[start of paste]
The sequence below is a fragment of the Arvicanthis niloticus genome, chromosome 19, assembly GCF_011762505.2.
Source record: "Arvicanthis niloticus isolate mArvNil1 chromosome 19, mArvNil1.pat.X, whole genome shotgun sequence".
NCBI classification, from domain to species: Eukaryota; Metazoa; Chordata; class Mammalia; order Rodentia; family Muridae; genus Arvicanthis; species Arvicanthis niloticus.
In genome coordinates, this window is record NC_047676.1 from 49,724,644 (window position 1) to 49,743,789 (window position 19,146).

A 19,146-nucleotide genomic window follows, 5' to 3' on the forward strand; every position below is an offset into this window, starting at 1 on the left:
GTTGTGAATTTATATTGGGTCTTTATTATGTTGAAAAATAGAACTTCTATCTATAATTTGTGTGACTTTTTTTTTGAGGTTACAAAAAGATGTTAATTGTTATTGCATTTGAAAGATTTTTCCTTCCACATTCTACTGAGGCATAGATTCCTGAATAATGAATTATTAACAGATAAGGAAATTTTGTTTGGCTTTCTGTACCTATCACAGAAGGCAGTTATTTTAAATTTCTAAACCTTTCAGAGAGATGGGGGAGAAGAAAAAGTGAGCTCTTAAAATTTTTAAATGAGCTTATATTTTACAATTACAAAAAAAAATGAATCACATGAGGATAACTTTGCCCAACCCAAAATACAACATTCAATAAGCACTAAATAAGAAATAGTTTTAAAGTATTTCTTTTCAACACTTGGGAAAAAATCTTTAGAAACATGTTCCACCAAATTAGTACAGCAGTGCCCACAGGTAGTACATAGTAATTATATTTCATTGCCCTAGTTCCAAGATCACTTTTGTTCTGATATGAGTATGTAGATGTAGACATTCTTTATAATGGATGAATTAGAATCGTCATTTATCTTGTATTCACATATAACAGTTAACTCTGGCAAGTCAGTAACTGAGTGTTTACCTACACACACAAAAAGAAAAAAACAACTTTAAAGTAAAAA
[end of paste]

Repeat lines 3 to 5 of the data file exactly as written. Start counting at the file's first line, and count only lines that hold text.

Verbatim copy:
NCBI classification, from domain to species: Eukaryota; Metazoa; Chordata; class Mammalia; order Rodentia; family Muridae; genus Arvicanthis; species Arvicanthis niloticus.
In genome coordinates, this window is record NC_047676.1 from 49,724,644 (window position 1) to 49,743,789 (window position 19,146).

A 19,146-nucleotide genomic window follows, 5' to 3' on the forward strand; every position below is an offset into this window, starting at 1 on the left: